She injured a finger in her right hand in October 2010 and severe pain spread throughout her arm. Doctors diagnosed her with complex regional pain syndrome in early 2011 before the condition worsened, her limb twisting up towards her chest. Finally, on 24 November 2014, her right hand and wrist were amputated.
With the loss of her dominant hand, her independence – and long-held flower arranging business plan – went as well. At a rehabilitation centre two months after the amputation, she was offered a plastic, cosmetic replacement, or nothing.
A cosmetic prosthetic limb (Credit: Shutterstock)
Choosing nothing, and facing prohibitive costs for more advanced prostheses, she went more than three years without a replacement – until she spotted an online post about Mitt. She contacted the company and they visited her soon after, bringing a brand-new prosthetic hand. After attaching it herself, Sam tried some drawing exercises.
“I couldn’t believe it,” she says. “I picked up the pen straight away, put the adapter to the hand and just used it, and there was no pain. It just felt natural.”
The device returned the independence lost years earlier, she says. “I hadn’t used a knife in years… I could go to a restaurant and not have to ask my husband or children to cut my food.”
But the prosthesis was not some hyper-advanced bionic limb using a complex combination of actuators, sensors and algorithms. Instead, it took its cues from comfortable sportswear, had minimal parts and was optimised for simple, cheap manufacturing. Its creators hope it can change millions of lives for the better.
‘A completely new type of prosthetic’
Mitt began two years ago as a project from four self-confessed “nerdy engineering students” at Imperial College London. Studying mechanical engineering, the team decided to focus on robotics.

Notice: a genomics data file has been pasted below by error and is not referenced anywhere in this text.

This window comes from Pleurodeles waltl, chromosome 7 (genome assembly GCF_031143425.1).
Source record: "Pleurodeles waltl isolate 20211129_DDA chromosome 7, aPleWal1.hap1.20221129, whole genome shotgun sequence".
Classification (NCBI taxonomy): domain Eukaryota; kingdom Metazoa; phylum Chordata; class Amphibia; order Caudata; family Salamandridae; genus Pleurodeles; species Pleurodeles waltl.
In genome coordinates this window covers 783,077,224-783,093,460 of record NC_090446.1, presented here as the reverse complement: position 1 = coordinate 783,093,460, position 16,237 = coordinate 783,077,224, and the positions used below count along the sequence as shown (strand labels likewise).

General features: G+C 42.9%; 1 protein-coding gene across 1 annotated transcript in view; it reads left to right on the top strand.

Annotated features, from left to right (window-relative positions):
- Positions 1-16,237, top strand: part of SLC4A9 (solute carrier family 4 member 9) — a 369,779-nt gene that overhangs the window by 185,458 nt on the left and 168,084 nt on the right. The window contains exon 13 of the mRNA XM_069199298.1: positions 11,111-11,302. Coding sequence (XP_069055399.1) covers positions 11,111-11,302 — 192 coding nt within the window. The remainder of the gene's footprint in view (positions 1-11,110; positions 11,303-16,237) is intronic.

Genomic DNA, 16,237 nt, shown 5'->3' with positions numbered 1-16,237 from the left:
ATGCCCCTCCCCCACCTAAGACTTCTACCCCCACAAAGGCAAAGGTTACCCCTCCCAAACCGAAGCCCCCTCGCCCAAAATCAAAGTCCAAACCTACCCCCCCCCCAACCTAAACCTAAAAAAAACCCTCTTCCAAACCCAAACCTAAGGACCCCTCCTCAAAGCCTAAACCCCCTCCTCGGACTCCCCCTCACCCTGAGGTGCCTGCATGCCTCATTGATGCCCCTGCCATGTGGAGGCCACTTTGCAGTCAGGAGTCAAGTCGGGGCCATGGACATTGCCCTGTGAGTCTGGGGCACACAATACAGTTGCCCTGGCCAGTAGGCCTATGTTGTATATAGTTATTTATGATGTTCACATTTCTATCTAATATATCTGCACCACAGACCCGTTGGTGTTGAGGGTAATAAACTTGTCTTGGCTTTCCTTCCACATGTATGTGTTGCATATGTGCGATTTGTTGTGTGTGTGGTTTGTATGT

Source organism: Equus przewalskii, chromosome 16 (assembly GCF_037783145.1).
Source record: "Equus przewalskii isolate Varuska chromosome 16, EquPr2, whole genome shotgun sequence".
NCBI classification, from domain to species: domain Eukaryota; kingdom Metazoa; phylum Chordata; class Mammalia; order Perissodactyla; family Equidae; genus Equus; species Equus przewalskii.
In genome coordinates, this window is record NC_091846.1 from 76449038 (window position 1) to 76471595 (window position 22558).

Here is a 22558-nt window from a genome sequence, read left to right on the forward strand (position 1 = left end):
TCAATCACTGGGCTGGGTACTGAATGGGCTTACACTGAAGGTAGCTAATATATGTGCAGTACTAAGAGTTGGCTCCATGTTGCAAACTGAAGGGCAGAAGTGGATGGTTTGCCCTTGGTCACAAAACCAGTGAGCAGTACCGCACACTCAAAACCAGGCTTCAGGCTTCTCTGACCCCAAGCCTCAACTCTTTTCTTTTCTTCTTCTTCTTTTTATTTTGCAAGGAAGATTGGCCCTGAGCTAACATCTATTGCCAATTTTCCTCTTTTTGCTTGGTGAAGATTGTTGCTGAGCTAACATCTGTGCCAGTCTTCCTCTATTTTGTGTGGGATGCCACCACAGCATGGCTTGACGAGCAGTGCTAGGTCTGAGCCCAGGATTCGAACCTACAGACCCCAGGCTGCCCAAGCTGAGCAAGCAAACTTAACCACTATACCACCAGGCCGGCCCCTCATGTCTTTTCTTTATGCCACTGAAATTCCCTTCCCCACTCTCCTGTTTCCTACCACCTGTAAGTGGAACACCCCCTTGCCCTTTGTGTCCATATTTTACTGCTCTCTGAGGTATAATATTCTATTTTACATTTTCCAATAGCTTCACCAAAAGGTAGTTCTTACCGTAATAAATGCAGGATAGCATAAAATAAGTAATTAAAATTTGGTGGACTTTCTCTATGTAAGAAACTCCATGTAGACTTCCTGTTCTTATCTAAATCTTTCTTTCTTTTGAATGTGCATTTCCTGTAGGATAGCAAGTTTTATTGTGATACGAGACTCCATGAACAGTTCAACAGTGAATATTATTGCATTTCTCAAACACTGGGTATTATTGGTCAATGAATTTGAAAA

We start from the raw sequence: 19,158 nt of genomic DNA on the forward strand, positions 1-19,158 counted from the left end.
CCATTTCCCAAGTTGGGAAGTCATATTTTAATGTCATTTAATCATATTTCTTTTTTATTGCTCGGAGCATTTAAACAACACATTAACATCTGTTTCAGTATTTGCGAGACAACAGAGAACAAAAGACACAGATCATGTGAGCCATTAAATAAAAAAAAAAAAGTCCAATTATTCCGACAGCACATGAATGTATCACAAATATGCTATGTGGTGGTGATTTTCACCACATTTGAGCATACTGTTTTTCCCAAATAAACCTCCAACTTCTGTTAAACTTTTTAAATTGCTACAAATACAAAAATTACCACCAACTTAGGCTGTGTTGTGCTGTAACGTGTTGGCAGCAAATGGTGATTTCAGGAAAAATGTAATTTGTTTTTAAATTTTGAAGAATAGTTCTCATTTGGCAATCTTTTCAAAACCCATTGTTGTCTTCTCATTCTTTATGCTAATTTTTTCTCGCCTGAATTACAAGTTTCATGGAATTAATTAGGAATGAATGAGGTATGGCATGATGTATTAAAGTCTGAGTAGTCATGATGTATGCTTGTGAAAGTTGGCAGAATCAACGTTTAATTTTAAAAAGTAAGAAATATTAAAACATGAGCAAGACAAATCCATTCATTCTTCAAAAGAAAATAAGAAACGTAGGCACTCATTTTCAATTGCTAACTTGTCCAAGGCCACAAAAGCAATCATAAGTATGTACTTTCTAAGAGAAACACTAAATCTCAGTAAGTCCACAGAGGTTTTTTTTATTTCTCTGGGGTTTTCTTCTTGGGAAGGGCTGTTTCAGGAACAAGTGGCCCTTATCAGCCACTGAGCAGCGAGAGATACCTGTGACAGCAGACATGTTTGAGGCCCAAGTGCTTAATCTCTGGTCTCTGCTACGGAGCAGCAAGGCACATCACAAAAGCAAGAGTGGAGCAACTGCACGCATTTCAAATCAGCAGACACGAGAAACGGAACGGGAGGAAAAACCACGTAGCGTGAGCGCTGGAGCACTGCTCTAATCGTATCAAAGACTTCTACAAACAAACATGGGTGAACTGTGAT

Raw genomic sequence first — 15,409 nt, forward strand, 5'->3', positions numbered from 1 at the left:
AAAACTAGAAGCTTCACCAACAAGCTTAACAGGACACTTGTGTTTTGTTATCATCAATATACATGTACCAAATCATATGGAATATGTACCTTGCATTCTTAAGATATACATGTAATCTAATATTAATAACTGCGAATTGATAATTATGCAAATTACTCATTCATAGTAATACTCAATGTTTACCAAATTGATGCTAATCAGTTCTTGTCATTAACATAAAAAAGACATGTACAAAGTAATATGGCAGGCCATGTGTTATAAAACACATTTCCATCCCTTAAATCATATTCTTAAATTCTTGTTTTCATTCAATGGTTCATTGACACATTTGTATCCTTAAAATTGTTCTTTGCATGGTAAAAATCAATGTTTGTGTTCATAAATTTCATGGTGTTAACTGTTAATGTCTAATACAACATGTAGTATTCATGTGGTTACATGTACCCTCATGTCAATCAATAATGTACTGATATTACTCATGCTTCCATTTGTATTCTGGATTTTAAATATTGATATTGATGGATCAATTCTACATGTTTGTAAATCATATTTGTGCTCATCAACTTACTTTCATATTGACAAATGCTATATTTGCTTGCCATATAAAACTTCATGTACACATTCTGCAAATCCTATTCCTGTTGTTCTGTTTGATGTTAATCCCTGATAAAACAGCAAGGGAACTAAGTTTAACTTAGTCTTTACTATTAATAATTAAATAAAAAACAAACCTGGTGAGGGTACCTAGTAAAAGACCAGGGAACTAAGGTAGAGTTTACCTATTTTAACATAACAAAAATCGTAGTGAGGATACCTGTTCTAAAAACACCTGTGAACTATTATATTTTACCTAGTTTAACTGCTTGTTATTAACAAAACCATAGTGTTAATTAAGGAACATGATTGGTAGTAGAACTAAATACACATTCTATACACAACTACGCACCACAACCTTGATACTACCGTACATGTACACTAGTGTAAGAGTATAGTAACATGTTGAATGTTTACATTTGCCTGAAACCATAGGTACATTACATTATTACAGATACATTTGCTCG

“We had seen prosthetics in the media and they look very high-tech, like Luke Skywalker’s hand,” said Mitt founder Nate Macabuag after winning the People’s Choice Award at the recent Royal Academy of Engineering Enterprise Hub Launchpad Competition. Shortly after the project began, however, a meeting with quadruple amputee Alex changed their perceptions.
“The reality is, people still get given the same kind of design from World War Two – hooks, big rigid plastic you just jam yourself into. They are really uncomfortable to use, really heavy, really horrible to use and also restrictively expensive.”
The team soon realised they needed to abandon the high-tech robotic route for their work to have the biggest impact. “The basis of the technology has been simplified over the course of the project,” Nate says. “There are very simple things we can do now before we focus on pushing the frontier, the next generation of prosthetics.”
Nate with a Mitt prosthetic. The attachment is designed for carrying objects by hooking onto them (Credit: Mitt)
Prosthetic arms and legs are often made of two parts, he explains – the socket, which is worn by the user, and a device such as a replacement hand or foot on the end. With no device attached, the Mitt socket resembles sportswear, with a flexible sleeve as its base and rigid supports to give it structure and transmit loads from the user to the end device. A user slips the socket on like a sleeve and tightens it using two small buttons, before clipping an interchangeable tool on to the socket.